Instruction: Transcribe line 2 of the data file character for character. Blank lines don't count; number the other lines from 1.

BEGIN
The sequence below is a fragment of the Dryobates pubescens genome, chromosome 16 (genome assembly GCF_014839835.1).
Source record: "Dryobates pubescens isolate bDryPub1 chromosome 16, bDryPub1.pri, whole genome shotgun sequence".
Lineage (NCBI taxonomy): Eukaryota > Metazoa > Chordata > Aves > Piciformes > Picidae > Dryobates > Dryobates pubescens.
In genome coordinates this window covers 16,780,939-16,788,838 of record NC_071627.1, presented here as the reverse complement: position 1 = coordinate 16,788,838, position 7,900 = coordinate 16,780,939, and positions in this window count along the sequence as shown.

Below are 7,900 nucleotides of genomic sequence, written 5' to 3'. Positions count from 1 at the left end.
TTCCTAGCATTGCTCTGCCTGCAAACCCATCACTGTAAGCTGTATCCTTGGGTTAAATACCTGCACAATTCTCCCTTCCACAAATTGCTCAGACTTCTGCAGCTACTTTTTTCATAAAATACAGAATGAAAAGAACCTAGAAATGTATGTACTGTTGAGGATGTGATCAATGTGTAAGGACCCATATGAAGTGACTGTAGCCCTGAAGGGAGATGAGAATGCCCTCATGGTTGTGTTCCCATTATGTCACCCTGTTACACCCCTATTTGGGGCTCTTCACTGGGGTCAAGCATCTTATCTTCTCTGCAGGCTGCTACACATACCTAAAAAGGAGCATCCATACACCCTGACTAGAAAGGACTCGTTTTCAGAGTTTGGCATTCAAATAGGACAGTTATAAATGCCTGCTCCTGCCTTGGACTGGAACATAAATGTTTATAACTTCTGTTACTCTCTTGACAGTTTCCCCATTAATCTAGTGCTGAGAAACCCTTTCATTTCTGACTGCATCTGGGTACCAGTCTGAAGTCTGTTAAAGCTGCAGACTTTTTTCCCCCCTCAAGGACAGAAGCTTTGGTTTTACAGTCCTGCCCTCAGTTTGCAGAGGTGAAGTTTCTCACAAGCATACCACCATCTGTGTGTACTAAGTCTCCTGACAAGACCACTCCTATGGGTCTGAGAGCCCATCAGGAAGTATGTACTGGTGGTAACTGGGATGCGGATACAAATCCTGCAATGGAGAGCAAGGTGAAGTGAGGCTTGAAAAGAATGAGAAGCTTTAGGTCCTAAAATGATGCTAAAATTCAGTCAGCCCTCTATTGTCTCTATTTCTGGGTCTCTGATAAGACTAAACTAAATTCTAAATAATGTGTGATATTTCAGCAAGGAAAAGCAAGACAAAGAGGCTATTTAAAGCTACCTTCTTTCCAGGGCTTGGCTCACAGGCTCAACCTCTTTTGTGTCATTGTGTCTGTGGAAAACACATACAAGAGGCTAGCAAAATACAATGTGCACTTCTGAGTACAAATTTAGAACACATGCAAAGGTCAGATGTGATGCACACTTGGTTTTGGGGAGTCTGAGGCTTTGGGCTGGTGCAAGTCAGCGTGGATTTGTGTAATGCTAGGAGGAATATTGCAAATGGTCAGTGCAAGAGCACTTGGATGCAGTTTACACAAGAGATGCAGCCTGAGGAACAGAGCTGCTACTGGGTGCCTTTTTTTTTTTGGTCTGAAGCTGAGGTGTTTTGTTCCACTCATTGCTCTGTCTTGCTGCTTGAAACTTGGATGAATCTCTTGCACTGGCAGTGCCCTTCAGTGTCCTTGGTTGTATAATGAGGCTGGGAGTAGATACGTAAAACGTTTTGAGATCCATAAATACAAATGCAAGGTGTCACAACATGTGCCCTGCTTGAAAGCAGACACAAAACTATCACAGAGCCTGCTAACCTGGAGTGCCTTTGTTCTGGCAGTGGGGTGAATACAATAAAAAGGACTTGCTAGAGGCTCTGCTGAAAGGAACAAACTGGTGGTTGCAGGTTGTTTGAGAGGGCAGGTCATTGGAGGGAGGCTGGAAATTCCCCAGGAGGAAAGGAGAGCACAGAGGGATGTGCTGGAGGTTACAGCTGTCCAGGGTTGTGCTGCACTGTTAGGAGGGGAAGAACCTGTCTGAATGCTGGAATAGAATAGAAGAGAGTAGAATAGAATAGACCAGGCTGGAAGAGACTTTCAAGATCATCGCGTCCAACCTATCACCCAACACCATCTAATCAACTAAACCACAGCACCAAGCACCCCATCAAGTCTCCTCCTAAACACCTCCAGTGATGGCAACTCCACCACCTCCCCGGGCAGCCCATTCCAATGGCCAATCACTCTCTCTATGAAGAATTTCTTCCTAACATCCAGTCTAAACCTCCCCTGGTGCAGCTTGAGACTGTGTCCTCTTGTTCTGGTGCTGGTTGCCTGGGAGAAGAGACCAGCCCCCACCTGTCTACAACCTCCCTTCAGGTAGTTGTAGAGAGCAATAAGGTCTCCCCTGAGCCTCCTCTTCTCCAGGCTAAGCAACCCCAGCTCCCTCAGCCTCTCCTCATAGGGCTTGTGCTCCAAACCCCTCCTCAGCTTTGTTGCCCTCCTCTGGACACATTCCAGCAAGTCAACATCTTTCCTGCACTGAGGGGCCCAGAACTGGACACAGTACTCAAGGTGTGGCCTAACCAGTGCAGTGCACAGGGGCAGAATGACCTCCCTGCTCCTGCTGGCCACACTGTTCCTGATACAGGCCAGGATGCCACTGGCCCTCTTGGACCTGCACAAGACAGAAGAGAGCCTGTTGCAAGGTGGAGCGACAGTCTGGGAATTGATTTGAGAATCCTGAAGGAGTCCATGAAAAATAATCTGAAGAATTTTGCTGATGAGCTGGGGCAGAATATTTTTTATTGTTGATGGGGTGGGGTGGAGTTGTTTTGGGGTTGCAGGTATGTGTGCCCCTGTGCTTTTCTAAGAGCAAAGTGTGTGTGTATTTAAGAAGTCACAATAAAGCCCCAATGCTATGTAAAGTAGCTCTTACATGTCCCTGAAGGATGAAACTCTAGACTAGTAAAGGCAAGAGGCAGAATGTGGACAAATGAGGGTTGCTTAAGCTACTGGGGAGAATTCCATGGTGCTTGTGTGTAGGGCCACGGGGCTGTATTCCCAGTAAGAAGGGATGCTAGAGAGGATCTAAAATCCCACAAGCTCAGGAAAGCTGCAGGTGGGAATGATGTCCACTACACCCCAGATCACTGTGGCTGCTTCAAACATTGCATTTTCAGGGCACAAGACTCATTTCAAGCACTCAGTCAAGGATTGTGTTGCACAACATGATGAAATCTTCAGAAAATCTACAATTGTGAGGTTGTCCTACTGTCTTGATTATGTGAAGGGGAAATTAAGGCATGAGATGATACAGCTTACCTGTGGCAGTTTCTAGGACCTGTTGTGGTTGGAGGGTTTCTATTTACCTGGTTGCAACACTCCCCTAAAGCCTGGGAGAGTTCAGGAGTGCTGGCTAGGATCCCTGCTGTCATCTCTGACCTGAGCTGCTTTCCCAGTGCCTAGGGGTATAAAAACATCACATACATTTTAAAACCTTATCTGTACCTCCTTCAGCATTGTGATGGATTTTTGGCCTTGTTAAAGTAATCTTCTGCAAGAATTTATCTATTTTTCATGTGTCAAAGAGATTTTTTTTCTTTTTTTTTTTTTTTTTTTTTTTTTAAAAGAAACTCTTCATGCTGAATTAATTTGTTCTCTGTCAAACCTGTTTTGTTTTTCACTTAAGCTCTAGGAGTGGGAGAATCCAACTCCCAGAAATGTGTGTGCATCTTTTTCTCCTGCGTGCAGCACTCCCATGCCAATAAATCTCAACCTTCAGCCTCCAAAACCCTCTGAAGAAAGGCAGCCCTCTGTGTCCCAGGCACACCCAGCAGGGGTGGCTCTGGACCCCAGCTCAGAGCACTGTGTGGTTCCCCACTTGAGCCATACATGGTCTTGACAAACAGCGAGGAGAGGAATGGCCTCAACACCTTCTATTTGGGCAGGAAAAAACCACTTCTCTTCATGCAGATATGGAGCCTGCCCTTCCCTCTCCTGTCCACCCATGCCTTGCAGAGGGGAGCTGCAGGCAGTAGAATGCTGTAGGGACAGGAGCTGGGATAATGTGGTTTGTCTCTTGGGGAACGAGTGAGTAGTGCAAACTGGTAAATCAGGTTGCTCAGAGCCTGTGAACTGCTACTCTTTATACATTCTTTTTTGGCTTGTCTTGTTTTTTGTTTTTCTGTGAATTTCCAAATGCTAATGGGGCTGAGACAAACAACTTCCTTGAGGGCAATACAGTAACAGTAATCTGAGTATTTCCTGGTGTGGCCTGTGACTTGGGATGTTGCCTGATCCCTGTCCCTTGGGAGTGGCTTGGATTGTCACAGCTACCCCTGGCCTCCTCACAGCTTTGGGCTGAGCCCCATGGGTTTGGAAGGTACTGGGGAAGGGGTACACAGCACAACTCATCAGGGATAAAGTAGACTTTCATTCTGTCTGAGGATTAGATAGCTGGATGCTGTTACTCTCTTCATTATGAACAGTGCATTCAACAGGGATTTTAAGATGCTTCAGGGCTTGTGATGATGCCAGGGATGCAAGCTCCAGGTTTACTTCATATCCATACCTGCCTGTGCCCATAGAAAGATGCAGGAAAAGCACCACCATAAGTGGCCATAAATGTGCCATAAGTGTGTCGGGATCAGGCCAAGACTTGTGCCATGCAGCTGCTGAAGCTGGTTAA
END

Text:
Source record: "Dryobates pubescens isolate bDryPub1 chromosome 16, bDryPub1.pri, whole genome shotgun sequence".